The auction world started picking up steam in August, with most houses turning to online or partial-in-person sales. First up is Silverstone Auctions, where this 1972 Lamborghini Miura SV sold for $2,503,366.
Next up is Gooding & Company, a sale from which we featured two cars. Both sold. The Duesenberg brought $1,012,000, and the VLF sold for an undisclosed amount, WHICH IS LAME. You should assume they paid $15,000 for it, and then refuse to buy it from (presumably) whoever is about to try and flip it for an insane profit (based off of that $15,000 number). The top sale was this 1966 Ferrari 275 GTB Long Nose for $3,080,000. Go here for more results.
Bonhams’ “Quail” sale was held in Los Angeles this year. The cars with the four largest estimates all failed to sell (including the Offener Tourenwagen), leaving this 1959 Porsche 718 RSK Spyder atop the heap at $2,232,500.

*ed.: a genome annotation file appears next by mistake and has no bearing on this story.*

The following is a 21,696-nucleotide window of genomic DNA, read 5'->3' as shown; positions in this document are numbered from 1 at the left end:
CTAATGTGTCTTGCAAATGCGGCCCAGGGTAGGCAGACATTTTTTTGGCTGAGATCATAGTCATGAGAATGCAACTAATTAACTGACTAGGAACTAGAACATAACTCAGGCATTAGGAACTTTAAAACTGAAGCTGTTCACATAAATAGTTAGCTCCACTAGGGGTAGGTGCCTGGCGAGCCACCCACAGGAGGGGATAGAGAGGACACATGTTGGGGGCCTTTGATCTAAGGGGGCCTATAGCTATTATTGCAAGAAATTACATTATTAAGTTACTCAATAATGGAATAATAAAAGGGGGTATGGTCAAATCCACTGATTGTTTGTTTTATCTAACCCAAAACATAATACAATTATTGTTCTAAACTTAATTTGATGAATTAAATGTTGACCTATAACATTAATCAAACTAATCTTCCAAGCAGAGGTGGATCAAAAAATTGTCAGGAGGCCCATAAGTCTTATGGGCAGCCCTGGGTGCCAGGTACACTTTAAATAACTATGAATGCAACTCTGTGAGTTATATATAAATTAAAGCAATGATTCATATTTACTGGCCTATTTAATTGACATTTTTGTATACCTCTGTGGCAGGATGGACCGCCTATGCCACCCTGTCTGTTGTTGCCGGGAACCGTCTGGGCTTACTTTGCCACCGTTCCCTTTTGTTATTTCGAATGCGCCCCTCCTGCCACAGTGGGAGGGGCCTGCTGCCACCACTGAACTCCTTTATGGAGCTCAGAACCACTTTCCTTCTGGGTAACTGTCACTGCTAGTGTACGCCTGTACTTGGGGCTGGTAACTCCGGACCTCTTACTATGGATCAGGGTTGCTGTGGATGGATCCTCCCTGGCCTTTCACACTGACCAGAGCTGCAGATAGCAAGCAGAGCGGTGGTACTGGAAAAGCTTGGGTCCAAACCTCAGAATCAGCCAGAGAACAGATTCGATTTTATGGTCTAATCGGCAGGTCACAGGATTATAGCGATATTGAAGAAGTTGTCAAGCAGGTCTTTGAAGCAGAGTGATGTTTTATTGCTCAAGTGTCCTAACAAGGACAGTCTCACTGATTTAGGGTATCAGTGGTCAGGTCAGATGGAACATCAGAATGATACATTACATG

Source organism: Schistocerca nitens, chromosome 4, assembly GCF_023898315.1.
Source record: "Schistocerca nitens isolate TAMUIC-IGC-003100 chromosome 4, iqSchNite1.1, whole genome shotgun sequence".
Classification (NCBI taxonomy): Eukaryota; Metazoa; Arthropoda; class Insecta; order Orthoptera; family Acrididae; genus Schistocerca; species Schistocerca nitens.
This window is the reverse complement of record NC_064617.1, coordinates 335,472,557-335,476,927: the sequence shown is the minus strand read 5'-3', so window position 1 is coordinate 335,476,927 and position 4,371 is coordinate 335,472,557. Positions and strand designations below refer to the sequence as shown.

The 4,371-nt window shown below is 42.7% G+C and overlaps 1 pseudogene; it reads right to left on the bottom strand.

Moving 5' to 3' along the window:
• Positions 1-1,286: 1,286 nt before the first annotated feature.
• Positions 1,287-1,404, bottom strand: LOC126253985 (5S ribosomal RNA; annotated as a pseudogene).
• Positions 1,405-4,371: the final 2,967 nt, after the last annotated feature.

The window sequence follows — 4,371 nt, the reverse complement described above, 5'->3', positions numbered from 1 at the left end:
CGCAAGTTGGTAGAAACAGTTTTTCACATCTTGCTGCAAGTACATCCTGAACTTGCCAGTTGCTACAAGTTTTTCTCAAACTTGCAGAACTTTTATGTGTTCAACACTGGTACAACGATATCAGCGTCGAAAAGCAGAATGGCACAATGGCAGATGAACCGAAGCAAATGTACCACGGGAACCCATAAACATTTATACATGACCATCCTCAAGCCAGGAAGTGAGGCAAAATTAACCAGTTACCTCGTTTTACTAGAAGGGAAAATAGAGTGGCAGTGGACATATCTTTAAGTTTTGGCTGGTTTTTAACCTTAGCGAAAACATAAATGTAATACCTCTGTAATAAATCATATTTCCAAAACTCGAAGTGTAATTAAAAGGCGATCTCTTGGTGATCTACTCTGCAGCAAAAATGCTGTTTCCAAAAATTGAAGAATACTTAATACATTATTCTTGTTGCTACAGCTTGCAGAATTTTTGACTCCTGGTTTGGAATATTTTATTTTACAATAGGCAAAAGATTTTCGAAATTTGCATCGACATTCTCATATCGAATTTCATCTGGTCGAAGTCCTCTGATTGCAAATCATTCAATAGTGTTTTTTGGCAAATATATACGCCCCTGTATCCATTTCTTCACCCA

RM’s Monterey sale also shifted to the internet (they called it “Shift/Monterey”). The top sale was a 2001 Ferrari 550 GT1 Prodrive for $4,290,000.
To start, a BMW M1 Procar we featured a while back sold here for $913,000. The Duesenberg from this sale sold for $781,000, and the Fiat Wonderful Coupe brought $181,500. All of our feature cars actually sold, which I guess means they were well-selected. The Ferrari 365 GT 2+2 sold for $176,000, the Edwards America convertible $148,500, and I’m pretty sure a previously-featured Fiat 1100 Allemano cabriolet sold for $158,000. Complete results are available here.
H&H had another online sale this month, and two of the cars we featured from last month failed to sell again (see: Willys-Knight and Renault). The good news is that the Hupmobile found a new home for $32,396. The top sale was actually this 2007 Jaguar XKR (with crazy low mileage) for $36,814. More results can be found here.
Finally, the FAM cabriolet prototype was withdrawn from the otherwise all-motorcycle Bonhams auction.